The universe must be worried that I won’t have enough to write about if we just sail smoothly from port to port, all the way down to the Bahamas. So she whipped up Hurricane Sandy to throw at us to see if we learned anything from last year’s fiasco with Hurricane Irene.
This time we knew Hurricane Sandy was coming and we’d been watching the weather forecasts carefully to judge which side of the Chesapeake Bay we should be on when she hits, which by all accounts is the west side.
In hindsight, we probably shouldn’t have left Annapolis Friday morning, but we were antsy to get going since we’d already been there two days longer than planned, and we knew we had another 24-30 hours to get south before we would be forced to wait out the storm. So, foolhardy or not, we made the decision to sail overnight to Norfolk, VA, then changed our plan at dusk when fog appeared on the forecast, and instead pulled into Solomons Island, Maryland and anchored. (Our new Rocna 20 worked a treat!)
Our ZyGrib weather charts showed that winds were going to start kicking up Saturday night and worsen until Tuesday night, so we made the decision to check out Solomons’ marinas in the morning to see if they were suitable for docking in a hurricane.
Last year, during Irene, we had no idea what to do, except we knew we needed a good, protected river to go up. So we made a dash from Block Island to the Connecticut River, and got lucky enough to meet a well-worn sailor named Glenn in Old Saybrook, at the mouth of the river, where we tied up after dark, soaking wet and nauseous. Glenn came out to help us tie up and gave us some valuable advice about where to go to upriver, what he does in North Carolina during a hurricane, and gave us phone numbers of people who could help us decide what to do with Hideaway, since he’d already done the research himself.
Back then, we made the decision to haul Hideaway and leave her in Essex, Connecticut for a week, since this was cheaper than keeping her on a slip (and because our boat insurance offered to pay for half the cost of the haul).
But this year is different – we live on our boat, and we don’t want to haul her if we don’t have to. And looking at the wind patterns for Monday and Tuesday coming through Solomons Island, the forecasts show a maximum of 30-35 knot winds where we are, though they’re showing 60-65 knot winds out on the Atlantic. We’re pretty sure we can withstand 30-35 knot winds on a mooring and we’re definitely not going out to the Atlantic.
But the debate over what to do to prepare for Hurricane Sandy seemed to have us flipping back and forth between the “what ifs” similarly to last year:
- If insurance pays for half of the cost of hauling because statistics show that boats fare better out of water, then shouldn’t we just haul?
- If the wind is going to get up to 30-35 knots in the creek, then a mooring with a 500 lb. mushroom anchor (like the ones at Zahniser’s Yacht Club) should hold us just fine. Right?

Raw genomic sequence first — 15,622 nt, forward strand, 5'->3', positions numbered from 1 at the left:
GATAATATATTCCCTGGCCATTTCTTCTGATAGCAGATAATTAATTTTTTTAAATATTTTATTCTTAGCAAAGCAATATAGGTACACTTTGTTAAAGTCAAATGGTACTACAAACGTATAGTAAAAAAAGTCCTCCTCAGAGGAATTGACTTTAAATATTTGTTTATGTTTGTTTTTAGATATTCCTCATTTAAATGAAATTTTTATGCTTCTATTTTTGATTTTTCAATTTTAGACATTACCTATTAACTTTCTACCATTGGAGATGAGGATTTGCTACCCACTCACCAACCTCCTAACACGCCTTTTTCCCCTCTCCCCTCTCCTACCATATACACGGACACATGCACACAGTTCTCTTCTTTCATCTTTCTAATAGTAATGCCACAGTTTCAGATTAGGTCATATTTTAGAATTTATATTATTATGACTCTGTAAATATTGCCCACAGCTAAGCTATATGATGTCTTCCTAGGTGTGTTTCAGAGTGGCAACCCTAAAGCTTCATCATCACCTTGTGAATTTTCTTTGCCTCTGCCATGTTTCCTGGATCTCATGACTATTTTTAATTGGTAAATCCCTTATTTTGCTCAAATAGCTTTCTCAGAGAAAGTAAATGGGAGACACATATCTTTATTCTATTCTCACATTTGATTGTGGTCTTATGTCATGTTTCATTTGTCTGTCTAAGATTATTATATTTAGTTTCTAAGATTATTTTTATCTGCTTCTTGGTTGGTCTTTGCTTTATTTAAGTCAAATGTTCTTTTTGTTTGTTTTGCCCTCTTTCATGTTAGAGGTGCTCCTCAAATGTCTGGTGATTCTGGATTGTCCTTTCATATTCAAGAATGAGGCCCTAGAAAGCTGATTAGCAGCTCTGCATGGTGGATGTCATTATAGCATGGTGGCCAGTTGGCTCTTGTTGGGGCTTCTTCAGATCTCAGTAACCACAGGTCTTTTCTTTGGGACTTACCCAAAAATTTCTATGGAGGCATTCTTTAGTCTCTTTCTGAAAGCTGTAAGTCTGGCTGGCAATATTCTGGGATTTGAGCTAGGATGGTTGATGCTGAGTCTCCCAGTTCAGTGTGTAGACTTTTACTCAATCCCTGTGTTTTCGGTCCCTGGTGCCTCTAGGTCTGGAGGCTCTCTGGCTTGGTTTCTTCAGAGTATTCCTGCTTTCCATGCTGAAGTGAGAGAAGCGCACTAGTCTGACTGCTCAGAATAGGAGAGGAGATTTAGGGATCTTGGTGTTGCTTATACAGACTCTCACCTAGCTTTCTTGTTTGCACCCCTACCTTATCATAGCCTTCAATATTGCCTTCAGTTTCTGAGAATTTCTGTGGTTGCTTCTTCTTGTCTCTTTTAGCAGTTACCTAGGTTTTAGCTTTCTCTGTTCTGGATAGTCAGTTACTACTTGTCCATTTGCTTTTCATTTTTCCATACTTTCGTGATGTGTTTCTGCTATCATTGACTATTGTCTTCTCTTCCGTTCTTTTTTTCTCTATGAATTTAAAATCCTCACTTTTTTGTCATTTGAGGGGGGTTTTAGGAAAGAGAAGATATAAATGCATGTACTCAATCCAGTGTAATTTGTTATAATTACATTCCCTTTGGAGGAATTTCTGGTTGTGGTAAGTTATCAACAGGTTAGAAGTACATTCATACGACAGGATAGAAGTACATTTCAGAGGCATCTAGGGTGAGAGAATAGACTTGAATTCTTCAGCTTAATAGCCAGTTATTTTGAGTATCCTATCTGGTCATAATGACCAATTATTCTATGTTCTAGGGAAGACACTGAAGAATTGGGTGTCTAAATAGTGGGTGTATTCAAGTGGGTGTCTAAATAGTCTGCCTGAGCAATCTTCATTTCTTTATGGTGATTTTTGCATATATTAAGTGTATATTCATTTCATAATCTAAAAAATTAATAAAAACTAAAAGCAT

- But what if we get swells up to 10 feet? Will the moorings hold?
- Other cruisers are here on moorings and they’re a similar size to us. They must know what they’re doing.
- Oh wait, some people are leaving. Why? Where are they going?
- What are those people on anchor doing? Should we anchor? No, this is a terrible time to test our anchor.
- Maybe we should get a slip – that might be safer than being on a mooring. Plus, the moorings are near shallow water; if we break loose, we’ll run aground.
- But if we’re tied down to the docks, we’ll get bashed around and risk worse damage than on a mooring.
- What about all the boats docked near the moorings? If the swells are bad, will the docks hold all those boats? What happens if those docks float away? The pilings are short, and we’re only a few feet away.
- Why won’t the dockmaster give us any advice? He just keeps saying he isn’t responsible for whatever happens.
In the end, we decided to take a mooring and once the decision was made, we spent the entire day taking down our sails, removing our dodger, running back-up lines to our mooring, taking our bikes to shore, siliconing our leaky portholes and covering them with plastic and duct tape (maybe not the best time for this job, but we did it), and after we heard another cruiser’s story about his dinghy flipping over in a storm and nearly losing his outboard, we decided to remove our outboard, put it in the cockpit and tie up the dinghy behind Hideaway. We also decided, though other cruisers were removing their anchors, to keep our anchor on the bow in case we broke loose from our mooring and needed to drop it. Then, once we were all set and done, we hit the local Tiki Bar for their Halloween Bash because, well, there was no point in worrying now!
Whatever happens, we’re committed to our decision. And the decision we made was one of many possible choices, none of which anyone can be sure is the best decision in this port, in this hurricane, in this situation.
So, with gusts of up to 38 knots blowing outside, we’re on board with a good many episodes of Homeland downloaded to our iPad and we’ve set up an hourly watch where Ryan and I rotate going up to check if our dinghy needs bailing out, that our lines aren’t chafing on our anchor and to log the wind speeds.
There are a good many unanswered “what ifs” at the moment, but this is an unavoidable part of any long journey. Sometimes you just have to wait out the storm and know you did everything you could do.